Campaign Trails

Campaign Trails

The Trump effect – I probably should have seen this coming, but it appears anti-Trump sentiment among liberal Democrats may have a profound effect on our local elections.

“Send a message to Trump. Vote Democrat!” is the full-throated rallying cry heard from the Catskills to the Hudson and points north and south. Who knew that all that Washington insanity would lap on our peaceful shores?  These are supposed to be “local” elections.

“I thought we had a pretty good record. We worked hard, but how do we fight this?” a Republican incumbent bemoaned at a High Falls fire department breakfast on Sunday.

Chow time – Democratic comptroller candidate March Gallagher and Bryan Rounds, unopposed for county judge, were seated near the scrambled eggs at the High Falls festivities, their fourth of five breakfast stops that day. Rounds is looking rounder all the time. Good for him judicial robes fit all sizes. Gallagher, locked in what some see as a close contest with Republican Lisa Cutten, is obviously leaving no stone unturned, or pancake.

Big bucks – News that a Washington-based PAC was spending huge in this year’s race for Ulster County district attorney really didn’t sink in until the Daily Freeman, in one of its more important journalism coups of the season, revealed from campaign finance reports that the left-leaning George Soros organization had spent just over $240,000 on glossy mailers on behalf of Dave Clegg.

It will get worse. These reports were filed early in October. The bottom line, which goes public two weeks after election, could well top $250,000.

But sometimes it isn’t how much you spend, but how you spend it. Tasteless negative ads against Republican Mike Kavanagh are turning off a lot of voters, maybe turning some toward the underdog. Truth is, Clegg would have been competitive without all this outside money.

By comparison, county executive candidate Pat Ryan will spend something more than $100,000 in the general election to secure the seat he won at special election in April for another four years.  Ryan spent an unheard of $250,000 in the special, all but assuring a walk-over against Republican Jack Hayes.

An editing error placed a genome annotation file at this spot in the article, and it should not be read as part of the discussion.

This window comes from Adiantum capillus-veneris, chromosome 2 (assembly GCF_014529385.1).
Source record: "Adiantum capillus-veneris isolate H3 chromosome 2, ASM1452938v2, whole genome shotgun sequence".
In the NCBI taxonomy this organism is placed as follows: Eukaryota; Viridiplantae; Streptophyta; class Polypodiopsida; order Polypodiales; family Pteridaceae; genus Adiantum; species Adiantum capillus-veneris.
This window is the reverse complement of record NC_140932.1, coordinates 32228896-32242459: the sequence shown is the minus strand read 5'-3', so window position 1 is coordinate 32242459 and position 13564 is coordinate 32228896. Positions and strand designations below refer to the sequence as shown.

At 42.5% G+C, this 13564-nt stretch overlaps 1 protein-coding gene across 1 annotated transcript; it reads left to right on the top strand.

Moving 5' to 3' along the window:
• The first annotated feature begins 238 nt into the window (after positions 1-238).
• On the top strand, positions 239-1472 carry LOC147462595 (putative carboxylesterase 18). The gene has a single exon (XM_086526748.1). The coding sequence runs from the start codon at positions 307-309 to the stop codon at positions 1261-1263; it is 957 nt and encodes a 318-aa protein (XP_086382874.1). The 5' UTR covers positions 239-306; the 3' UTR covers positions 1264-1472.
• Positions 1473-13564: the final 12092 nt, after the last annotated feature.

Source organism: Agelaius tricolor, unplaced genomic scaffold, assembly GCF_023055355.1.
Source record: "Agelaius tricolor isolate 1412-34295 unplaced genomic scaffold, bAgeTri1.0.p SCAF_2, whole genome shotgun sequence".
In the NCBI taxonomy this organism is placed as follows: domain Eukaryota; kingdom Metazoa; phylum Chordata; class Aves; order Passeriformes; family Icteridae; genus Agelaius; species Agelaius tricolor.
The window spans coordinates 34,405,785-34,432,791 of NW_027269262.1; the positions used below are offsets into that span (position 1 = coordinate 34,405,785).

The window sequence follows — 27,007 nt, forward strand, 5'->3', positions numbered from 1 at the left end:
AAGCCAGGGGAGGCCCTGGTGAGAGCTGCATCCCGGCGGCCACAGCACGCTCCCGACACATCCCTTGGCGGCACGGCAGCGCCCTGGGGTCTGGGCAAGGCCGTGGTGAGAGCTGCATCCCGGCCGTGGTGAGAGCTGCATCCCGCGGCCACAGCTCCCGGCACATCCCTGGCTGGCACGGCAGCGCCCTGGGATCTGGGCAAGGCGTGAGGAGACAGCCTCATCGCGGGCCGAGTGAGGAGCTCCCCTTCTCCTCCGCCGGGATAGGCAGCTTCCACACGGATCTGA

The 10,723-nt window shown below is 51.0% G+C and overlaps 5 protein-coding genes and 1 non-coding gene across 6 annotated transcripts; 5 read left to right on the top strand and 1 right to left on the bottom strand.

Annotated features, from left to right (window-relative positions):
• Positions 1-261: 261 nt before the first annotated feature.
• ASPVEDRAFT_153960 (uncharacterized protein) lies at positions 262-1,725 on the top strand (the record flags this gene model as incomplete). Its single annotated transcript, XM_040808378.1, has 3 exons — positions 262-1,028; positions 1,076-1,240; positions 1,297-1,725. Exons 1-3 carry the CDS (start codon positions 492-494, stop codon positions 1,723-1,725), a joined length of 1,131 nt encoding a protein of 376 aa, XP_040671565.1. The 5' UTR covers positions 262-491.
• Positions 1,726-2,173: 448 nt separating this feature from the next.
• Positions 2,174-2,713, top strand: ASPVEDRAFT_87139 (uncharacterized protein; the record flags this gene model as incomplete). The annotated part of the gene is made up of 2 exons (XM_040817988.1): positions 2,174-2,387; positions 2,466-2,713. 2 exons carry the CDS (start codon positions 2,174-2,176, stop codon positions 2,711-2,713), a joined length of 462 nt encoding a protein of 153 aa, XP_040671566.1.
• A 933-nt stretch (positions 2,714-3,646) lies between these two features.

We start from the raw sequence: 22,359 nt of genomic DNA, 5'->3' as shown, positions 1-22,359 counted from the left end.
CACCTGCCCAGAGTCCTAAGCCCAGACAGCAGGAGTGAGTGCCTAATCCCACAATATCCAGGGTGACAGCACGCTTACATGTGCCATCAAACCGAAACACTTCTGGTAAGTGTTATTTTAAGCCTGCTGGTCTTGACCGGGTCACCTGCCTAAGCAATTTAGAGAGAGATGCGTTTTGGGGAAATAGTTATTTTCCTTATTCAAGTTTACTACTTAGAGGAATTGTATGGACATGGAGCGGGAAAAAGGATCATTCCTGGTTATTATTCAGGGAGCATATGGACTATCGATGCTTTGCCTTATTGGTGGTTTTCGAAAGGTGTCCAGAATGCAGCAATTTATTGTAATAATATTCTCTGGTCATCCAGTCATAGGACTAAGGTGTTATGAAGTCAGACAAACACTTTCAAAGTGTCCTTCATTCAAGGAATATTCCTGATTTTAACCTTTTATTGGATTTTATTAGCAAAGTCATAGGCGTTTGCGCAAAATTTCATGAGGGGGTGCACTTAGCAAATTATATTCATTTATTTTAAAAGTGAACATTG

Early voting – As reported earlier, I had mixed feelings about early voting, but it sure is convenient. Riding around aimlessly Sunday afternoon, the wife and I decided to try it out at one of the polling places in Kingston. Business was brisk. It would appear that weekend voting, at the least, is here to stay.

Newspaper revival –A hopeless romantic when it comes to newspapers, I noticed a sharp increase in print political advertising this year over recent, particularly among weeklies. The Freeman did better as well, even as circulation continues to decline. The once proud daily has about a third of the circulation it enjoyed 20 years ago, according to Postal Service reports.

I often wondered why politicians eschewed newspaper advertising for direct mail, TV and radio, and now the web. Maybe because they were getting the extensive coverage print provided for free? Anyway, if this is a trend, may it continue.

In a league of their own – Kudos to the League of Women Voters for sponsoring and supervising the many candidate debates we covered this season. A progressive organization by long tradition, the league is scrupulously fair and balanced in the events it hosts.

I differ with the league on one of their hard and fast rules, however. If one candidate refuses to attend even after efforts to reschedule, the league then cancels the event altogether. “We think that’s only fair,” said league president Cindy Bell. 

Maybe, in one sense, but then the public is deprived of hearing from either candidate. And the league knows full well that there are candidates loath to face their opponents in open debate.

The answer, my friends, is written in the wind.

Talking baseball – I probably should have filed this item a week ago, not that it would have made any difference on the outcome of the World Series. Friends in Kingston advise that Houston Astros all-star centerfielder George Springer III is married to Kingston native Charlise Castro. Charlise, 28, a softball standout, attended the state university at Albany. Springer, 30, was a UConn standout. The couple was married in Kingston last year.